Good morning. Here’s what’s happening:
Insights: The renminbi is on the rise; the eCNY face-plants at the Winter Olympics. Cryptos tumble over the weekend.
Technician's take: BTC momentum signals remain negative, indicating consistent selling pressure over the past month.
Catch the latest episodes of CoinDesk TV for insightful interviews with crypto industry leaders and analysis.
Bitcoin (BTC): $38,724 -3.3%
Ether (ETH): $2,649 -3.8%
S&P 500: 4,348 -0.7%
DJIA: 34,079 -0.6%
Nasdaq: 13,548 -1.3%
Gold: $1,897 -.07%
Weekend market moves
Bitcoin tumbled below $40,000 in the early weekend hours and kept dipping amid rising tensions on the Ukraine-Russia border and continued inflationary fears. Ether and almost all other major cryptos also dropped.
A possible exploit of OpenSea, the leading NFT platform, may have further frightened investors away from crypto.
All these factors may have "led investors to risk-off from crypto," said Joe DiPasquale, the CEO of fund manager BitBull Capital.
At the time of publication, bitcoin was trading at around $38,700, a 3.3% drop over the past 24 hours and its lowest level since Feb. 3. Ether, the second largest cryptocurrency by market capitalization, was changing hands at slightly over $2,600, off nearly 4% and its lowest point since the first week of the month.
The declines came as U.S. intelligence reported that Russia had already decided to invade Ukraine. On Sunday, U.S. Secretary of State Antony Blinken told CNN's State of the Union talk show that “everything leading up to the actual invasion appears to be taking place. All of these false-flag operations, all these provocations to create justifications — all that is already in train.” Meanwhile, investors were gearing for the first of what is expected to be several Federal Reserve interest rate hikes.
Separately, in a late Saturday tweet, OpenSea CEO Devin Finzer wrote that “32 users thus far have signed a malicious payload from an attacker, and some of their NFTs were stolen.” Finzer suggested that a fraudulent website may be to blame. OpenSea said in a separate tweet that it was investigating the incident.
DiPasquale sees the next Bitcoin support line at about $35,000.
He noted that Solana was the only altcoin among the top 20 by market cap on the CoinDesk price page to rise over the weekend, reflecting "some strength from investors due to being a Proof of Stake protocol." But DiPasquale called that increase "simply price recovery" because Solana had fallen more sharply than Bitcoin and other altcoins. "While Bitcoin is largely flat for February, Solana is still down, so its recovery simply returns it closer to parity of gains and losses for other crypto assets."
PetroYuan, Digital Yuan, More Like One Big Yawn!
As last week came to a close in Asia, Chinese state media reported that China’s currency, the renminbi, was on the rise. Citing data from SWIFT, traditional finance's closed ledger for interbank fund transfer, China media said the value of RMB payments increased by 10.85% compared with December. Now, the RMB accounts for 3.2% of all transactions worldwide, up from 2% in November. Meanwhile, Britain’s pound accounts for 6.3% of global transactions.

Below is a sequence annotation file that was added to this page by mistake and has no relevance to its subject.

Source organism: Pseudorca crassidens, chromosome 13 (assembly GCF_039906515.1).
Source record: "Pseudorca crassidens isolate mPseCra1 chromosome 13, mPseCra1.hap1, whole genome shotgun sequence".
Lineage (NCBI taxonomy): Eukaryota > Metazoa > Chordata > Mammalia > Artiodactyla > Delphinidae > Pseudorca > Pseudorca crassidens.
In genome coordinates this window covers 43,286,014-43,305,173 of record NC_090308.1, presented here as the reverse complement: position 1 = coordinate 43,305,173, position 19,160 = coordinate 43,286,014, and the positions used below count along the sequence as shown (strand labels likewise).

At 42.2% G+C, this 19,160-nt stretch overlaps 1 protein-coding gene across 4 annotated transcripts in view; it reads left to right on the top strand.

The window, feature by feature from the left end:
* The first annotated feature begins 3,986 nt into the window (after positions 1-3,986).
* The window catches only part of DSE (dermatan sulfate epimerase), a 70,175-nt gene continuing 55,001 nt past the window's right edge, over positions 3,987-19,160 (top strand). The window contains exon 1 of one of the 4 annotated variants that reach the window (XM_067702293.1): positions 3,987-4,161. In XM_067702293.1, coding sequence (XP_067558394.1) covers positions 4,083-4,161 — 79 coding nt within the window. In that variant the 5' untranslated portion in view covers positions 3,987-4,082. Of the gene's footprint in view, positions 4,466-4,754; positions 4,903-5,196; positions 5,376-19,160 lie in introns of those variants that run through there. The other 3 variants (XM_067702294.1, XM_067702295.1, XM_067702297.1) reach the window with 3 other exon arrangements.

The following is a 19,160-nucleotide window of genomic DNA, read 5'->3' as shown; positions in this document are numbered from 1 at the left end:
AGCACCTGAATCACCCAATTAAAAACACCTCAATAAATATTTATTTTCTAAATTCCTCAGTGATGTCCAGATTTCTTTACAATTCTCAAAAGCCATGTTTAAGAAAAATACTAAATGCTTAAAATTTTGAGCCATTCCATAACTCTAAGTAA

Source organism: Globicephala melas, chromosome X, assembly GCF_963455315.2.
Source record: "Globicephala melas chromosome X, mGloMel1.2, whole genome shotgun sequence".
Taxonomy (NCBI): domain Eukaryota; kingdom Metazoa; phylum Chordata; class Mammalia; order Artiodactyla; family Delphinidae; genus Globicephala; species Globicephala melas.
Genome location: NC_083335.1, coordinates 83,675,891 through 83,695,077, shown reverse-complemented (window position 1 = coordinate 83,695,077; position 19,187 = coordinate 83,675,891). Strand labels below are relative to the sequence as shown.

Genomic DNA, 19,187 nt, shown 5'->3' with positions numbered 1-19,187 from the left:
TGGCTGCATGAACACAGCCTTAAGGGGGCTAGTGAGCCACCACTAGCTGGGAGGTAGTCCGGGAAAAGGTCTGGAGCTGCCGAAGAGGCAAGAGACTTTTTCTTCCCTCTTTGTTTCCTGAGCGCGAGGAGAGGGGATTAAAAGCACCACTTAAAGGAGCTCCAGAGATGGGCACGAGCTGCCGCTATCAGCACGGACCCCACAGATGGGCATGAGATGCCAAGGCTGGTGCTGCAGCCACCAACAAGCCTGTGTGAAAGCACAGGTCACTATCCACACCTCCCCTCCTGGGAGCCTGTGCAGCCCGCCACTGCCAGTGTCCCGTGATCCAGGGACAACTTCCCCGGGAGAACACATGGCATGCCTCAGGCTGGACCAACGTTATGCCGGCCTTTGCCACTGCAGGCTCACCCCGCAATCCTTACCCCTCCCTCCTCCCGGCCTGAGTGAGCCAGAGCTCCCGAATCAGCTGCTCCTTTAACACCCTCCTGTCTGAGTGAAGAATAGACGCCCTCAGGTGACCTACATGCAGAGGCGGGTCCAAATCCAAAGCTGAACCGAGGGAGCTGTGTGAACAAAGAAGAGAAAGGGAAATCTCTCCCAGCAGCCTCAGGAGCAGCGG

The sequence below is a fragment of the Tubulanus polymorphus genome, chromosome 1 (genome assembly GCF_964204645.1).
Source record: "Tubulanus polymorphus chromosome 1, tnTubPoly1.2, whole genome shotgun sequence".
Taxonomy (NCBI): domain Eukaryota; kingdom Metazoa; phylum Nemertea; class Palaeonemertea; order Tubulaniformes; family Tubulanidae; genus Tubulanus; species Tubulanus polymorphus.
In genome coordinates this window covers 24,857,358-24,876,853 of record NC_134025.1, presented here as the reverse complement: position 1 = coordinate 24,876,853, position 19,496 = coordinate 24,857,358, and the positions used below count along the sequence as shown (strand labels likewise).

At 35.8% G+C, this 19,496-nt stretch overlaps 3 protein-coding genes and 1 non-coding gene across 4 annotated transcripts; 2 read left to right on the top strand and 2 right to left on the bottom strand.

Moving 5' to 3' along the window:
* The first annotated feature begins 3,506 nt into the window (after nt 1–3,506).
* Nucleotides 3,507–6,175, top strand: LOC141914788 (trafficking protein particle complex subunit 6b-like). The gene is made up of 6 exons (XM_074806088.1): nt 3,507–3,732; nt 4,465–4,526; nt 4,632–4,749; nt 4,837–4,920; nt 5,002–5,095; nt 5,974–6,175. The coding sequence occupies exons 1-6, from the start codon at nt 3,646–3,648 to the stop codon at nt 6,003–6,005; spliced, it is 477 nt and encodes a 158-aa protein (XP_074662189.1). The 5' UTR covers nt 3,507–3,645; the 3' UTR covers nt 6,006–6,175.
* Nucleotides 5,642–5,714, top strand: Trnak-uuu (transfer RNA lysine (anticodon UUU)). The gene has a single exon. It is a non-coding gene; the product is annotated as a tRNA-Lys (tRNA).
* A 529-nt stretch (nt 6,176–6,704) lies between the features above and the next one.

In many ways, this is the capstone of two other RMB-related stories from the week: a reiteration of an announcement that gas producer Gazprom Neft will accept the RMB instead of dollars for fueling Russian airplanes at China’s airports, and China’s central bank digital currency (CBDC), the eCNY, made its Winter Olympics debut inside the games’ closed loop.
But neither of these stories are as earth-shattering as Beijing might have hoped.
Inbound flights into China sank to around 500 per week from 10,000 pre-coronavirus pandemic; only a fraction of these are from Russia. Oil is still priced globally in U.S. dollars (USD).
As for the eCNY, the Olympics were supposed to be its coming-out party, where foreign tourists would exchange their greenbacks or euros for some sweet reminbi issued on a digital ledger. But the borders are still closed. No foreign tourists are invited. Locals that were able to attend the games used eCNY at venues — cash was barred — while the few foreigners in attendance used Visa, the official credit card partner of the games.
Foreigners at the games, as The Wall Street Journal reported, preferred to use Visa. “What’s the difference from using my Visa card then?” one asked when they were told they could load their foreign currency onto a plastic eCNY card or hardware wallet. And for the more remote venues that didn’t have a eCNY reader before they were sealed off from the outside world as part of the Olympic bubble, it was back to AliPay or WeChat Pay, the favorite payment mechanism for many in China.
All of this is a micro example of a macro problem for China. When it comes to digital currency, the USD is still king. In 2020, Chainalysis reported that $50 billion in capital flowed out from China in crypto and mostly in dollar-pegged tether.
As Bloomberg commodity strategist Mike McGlone has pointed out, the best thing for the dollar is crypto.